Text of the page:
This fall, CSE assistant research professor Nadir Weibel will teach Ubiquitous Computing (CSE 118), and he plans to use the VR Lab to give students the ability to understand the limitations and opportunities of virtual reality and augmented reality, focusing on a ‘mixed reality’ surgery app he and his students are developing. At the open house, Weibel and first-year Ph.D. student Danilo Gasques-Rodrigues showcased a mobile augmented-reality app for surgeons designed to let surgeons “see” inside a patient on the operating table. At the open house, Weibel and Gasques-Rodrigues demonstrated an early prototype of the app on a Microsoft HoloLens system. It uses mixed reality – i.e., real medical scans of the patient draped over the patient in 3D – giving the surgeon with goggles a kind of “x-ray vision”.
“The field of view is still too narrow for what’s needed in the operating room, but we think that problem can be solved,” said Weibel in demonstrating the system. “The real question is whether mixed reality can be helpful to surgeons, for example when doing a biopsy. The jury is out, but we are working very hard to get the technology to the point where it will make an appreciable difference in surgical outcomes.”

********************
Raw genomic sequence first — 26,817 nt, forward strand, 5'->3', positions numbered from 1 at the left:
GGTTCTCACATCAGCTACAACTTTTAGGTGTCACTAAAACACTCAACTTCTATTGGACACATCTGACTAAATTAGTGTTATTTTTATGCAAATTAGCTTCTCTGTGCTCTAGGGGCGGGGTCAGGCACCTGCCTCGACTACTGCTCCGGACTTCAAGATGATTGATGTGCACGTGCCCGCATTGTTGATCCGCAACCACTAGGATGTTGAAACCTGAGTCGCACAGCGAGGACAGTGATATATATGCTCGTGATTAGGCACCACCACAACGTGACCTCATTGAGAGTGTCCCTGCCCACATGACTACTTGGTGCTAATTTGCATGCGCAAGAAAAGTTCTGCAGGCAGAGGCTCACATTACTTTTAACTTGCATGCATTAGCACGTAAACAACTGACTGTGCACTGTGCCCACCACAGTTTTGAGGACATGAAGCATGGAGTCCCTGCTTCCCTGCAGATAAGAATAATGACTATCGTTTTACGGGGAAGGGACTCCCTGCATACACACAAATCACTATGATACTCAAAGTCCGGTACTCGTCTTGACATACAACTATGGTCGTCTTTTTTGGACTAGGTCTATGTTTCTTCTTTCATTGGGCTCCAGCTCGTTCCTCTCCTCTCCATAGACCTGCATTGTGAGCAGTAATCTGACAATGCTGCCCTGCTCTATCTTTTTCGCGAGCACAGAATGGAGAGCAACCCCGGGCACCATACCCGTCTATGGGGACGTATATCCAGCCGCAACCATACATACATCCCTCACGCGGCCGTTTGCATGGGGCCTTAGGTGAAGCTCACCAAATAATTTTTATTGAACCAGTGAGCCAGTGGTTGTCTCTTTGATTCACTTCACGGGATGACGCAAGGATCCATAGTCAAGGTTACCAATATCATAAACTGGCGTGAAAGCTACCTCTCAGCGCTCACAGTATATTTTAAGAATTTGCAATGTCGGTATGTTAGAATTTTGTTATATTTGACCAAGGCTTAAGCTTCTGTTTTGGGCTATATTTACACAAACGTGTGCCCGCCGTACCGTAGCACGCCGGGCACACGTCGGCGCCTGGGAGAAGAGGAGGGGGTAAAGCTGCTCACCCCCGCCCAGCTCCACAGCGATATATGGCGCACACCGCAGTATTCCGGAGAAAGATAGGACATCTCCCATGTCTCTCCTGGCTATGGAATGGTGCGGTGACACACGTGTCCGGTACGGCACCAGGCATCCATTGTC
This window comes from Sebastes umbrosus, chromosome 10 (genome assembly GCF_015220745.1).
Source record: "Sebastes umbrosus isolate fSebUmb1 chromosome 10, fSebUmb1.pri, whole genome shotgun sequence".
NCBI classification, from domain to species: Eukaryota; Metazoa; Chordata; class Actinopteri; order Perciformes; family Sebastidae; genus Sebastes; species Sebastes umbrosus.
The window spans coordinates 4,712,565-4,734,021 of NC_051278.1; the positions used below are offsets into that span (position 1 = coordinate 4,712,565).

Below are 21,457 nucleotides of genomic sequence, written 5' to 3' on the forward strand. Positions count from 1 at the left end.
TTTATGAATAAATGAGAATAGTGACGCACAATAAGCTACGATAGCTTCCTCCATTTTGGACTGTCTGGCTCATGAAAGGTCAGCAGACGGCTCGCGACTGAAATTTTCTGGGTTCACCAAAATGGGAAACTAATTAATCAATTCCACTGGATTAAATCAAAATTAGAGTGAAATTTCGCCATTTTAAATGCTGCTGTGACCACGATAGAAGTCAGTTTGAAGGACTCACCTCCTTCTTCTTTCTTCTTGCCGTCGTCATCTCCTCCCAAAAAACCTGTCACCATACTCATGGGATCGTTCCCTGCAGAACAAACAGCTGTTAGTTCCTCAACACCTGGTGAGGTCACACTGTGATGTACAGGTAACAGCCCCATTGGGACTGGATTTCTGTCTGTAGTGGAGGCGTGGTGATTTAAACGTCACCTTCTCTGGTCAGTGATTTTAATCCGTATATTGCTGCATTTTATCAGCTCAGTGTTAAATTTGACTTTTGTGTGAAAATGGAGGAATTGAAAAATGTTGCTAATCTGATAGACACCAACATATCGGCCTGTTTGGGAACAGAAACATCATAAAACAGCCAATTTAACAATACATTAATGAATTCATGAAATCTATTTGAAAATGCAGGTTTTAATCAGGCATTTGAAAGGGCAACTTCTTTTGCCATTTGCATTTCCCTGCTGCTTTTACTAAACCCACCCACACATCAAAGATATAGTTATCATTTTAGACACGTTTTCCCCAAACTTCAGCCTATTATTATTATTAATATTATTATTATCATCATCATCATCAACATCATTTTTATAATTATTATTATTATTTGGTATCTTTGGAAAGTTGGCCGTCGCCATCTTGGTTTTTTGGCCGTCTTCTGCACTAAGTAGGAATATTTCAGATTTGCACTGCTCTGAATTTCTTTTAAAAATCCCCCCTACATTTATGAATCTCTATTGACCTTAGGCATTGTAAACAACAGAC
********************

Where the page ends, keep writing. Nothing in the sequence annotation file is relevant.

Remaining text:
CSE is also making the VR Lab available for undergraduate courses in other departments. In the spring quarter, Visual Arts professor Benjamin Bratton is teaching a course on Design Research Methods (VIS 135), including data visualization. Bratton is now scheduling time for students in the VR Lab to introduce them to VR applications and modeling tools.
Last quarter Music professor Shahrokh Yadegari – whose team developed the surround-sound audio library for the lab – taught Music Technology (MUS 176), focusing on spatial audio and VR applications. Students were given access to the lab to learn how to combine audio and video for the total VR experience. At the open house, Yadegari’s graduate student Grady Kestler demonstrated an interactive environment put together by combining visual effects with spatialized sound effects.
CSE professor Rajesh Gupta approved the plan to build the VR Lab in 2015 while he was department chair. “I wanted the space to be used for undergraduates and for teaching,” recalled Gupta. “When it became clear that CSE could create an entirely new facility with support from other partners on campus, we knew that the VR Lab would be a good fit for CSE’s future.”